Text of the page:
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  November 12, 2002

UConn Poll Predicts Election Winners - Again

In 20 years of polling, the UConn Poll has correctly called the winner in every gubernatorial, Senate and Congressional race in the state. This year was no exception.

The poll, which reports the views of Connecticut voters during election campaigns, is conducted by the Center for Survey Research and Analysis. During this year's state electoral campaigns, the Center conducted 14 polls: eight on the gubernatorial campaign, and three apiece on the closely contested 2nd and 5th Congressional District races.

Image: Ken Dautrich
Ken Dautrich, director of the Center for Survery Research and Analysis, in the recently overhauled telephone interviewing center, together with some of the undergraduate and graduate students who assist with the poll.

Photo by Dollie Harvey

The final poll predicted a 54 percent vote for Republican John Rowland, with 36 percent for Democrat Bill Curry, or an 18-point spread; the final tally was 56 percent to 44 percent, for a 12-point spread.

In the contest for the 5th Congressional District, the poll suggested a 54 percent to 36 percent lead for Nancy Johnson; she beat Democrat Jim Maloney 54 percent to 43 percent.

And in the Simmons/Courtney matchup in the 2nd Congressional District, the poll was within 3 points, pointing to a 46 percent to 41 percent lead for Republican Rob Simmons over Democrat Joseph Courtney; the actual vote was 54 percent to 46 percent for Simmons.

The UConn Poll has had a similar showing in previous elections. In 2000, the poll showed former vice president Al Gore ahead of George W. Bush by 17 points; he won by 16 points. In 1994, the poll said the race in the 2nd Congressional District between former U.S. Rep. Sam Gejdenson and Ed Munster was too close to call: Gejdenson subsequently won by just 21 votes.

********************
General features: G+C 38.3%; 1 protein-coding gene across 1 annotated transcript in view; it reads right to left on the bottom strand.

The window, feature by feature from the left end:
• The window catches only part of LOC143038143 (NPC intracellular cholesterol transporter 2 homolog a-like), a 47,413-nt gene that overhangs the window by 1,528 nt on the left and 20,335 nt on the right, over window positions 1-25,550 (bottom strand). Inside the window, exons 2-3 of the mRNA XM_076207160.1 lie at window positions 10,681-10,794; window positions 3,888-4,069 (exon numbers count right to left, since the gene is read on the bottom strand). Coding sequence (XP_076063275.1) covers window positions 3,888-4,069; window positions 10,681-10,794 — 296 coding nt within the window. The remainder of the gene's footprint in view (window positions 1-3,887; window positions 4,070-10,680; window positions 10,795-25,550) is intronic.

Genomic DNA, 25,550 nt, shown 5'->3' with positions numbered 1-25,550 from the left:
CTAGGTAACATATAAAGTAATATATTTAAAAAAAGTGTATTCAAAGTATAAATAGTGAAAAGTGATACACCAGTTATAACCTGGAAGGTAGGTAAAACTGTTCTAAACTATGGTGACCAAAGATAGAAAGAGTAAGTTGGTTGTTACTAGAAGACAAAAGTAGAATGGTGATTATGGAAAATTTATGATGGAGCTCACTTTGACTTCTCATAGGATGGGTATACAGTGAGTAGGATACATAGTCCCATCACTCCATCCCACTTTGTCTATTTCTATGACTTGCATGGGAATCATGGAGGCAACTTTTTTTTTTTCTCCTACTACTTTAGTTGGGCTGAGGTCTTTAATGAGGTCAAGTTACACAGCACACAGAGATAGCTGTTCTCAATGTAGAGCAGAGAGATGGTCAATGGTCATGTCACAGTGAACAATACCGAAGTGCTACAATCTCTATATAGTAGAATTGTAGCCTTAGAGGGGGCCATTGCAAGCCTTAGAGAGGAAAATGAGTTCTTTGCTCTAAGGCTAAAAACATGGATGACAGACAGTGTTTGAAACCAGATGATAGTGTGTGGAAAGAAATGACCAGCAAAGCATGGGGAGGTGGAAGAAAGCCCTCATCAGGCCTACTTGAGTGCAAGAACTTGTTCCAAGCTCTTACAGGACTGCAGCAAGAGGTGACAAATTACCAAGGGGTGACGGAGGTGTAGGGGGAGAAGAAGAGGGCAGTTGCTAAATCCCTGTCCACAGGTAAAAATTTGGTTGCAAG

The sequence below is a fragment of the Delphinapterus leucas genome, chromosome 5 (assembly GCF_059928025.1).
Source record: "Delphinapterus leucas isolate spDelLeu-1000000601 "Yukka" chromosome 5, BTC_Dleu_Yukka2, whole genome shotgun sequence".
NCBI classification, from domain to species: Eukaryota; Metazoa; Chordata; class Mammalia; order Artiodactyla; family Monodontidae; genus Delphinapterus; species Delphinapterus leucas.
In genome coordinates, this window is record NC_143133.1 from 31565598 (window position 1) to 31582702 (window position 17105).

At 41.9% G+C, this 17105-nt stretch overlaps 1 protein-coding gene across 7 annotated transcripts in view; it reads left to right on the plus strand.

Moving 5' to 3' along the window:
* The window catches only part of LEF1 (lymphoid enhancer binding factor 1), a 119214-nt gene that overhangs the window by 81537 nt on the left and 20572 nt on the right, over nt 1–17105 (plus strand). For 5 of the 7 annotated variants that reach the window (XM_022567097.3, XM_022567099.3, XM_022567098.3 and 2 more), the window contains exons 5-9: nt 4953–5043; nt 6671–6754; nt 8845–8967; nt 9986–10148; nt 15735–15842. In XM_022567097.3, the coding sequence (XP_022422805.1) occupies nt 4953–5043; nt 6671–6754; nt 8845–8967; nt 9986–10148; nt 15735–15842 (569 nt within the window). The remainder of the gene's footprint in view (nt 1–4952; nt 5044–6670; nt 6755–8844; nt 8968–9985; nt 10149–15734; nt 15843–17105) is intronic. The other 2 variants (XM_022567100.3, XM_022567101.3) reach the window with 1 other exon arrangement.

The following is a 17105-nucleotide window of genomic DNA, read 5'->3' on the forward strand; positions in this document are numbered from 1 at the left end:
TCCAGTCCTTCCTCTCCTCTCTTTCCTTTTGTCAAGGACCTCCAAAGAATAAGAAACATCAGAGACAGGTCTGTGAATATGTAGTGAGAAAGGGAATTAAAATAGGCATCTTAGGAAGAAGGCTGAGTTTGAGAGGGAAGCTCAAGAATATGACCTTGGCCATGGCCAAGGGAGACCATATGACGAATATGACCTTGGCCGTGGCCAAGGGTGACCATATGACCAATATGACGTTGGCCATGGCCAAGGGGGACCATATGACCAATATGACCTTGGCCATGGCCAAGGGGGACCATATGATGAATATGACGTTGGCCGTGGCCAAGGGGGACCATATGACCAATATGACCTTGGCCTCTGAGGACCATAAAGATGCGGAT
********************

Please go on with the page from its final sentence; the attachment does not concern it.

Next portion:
"We do the UConn Poll as a service to the state," says Ken Dautrich, an associate professor of political science and director of the Center for Survey Research and Analysis.

He says independent voter surveys are integral to understanding political contests and protect against manipulation by candidates' campaigns: "If we weren't doing this, would you trust the campaigns to tell you who's ahead and who's behind and what issues are important?"

Dautrich does not believe the UConn Poll affects voting patterns, and disagrees with critics who consider polling a corrupting influence in American politics.

"I think you see more focus on polling because media see that as a way to add context to an election," he says. "Polls can do a good job of giving you a quick look at what the public is thinking, and people want to know what the scorecard is."

Despite the UConn Poll's excellent record, Dautrich notes that polls are designed to tell researchers where public opinion is at on a particular day and that voter attitudes can shift quickly for a wide variety of reasons.

Public opinion poll information provides a scientific way of determining how people feel about issues or political candidates, says Dautrich. It is also valuable in telling what the public knows about key issues.

Although it is the UConn Poll that is best known, the Center for Survey Research and Analysis also conducts public opinion surveys on social, economic, as well as political issues. Clients now include federal, state and local government agencies, non-profit organizations, foundations, and UConn faculty whose academic research relies on survey data.

The Center, which has 12 full-time employees and earns approximately $3 million a year, is currently conducting 20 surveys, including a two-year project on the Detroit public school system and surveys for state agencies, towns and other nonprofit organizations in Connecticut, and recently released studies with the Neag School of Education and with faculty from the economics department.

Much of the UConn Poll is in the hands of 160 undergraduate and 15 graduate students. Graduate students are involved in designing surveys, drawing up samples, and analyzing the results. Undergraduates are individually trained to use the center's new computer system to make telephone calls and conduct interviews.

"The students are a tremendous asset to our organization," says Dautrich. "Most professional polling companies don't have an articulate, college-educated group of people at their disposal to conduct surveys."

CSRA recently overhauled its telephone interviewing center, installing a new computer-assisted telephone interview system that eliminated the need for paper and pencils.

Questions are read off the computer screen, and answers, once typed in, are automatically tabulated at the same time the next question pops up on the screen.

"This reduces error," Dautrich says, "expedites the interview, and reduces the time for computation of the results from two or three days to a matter of hours."

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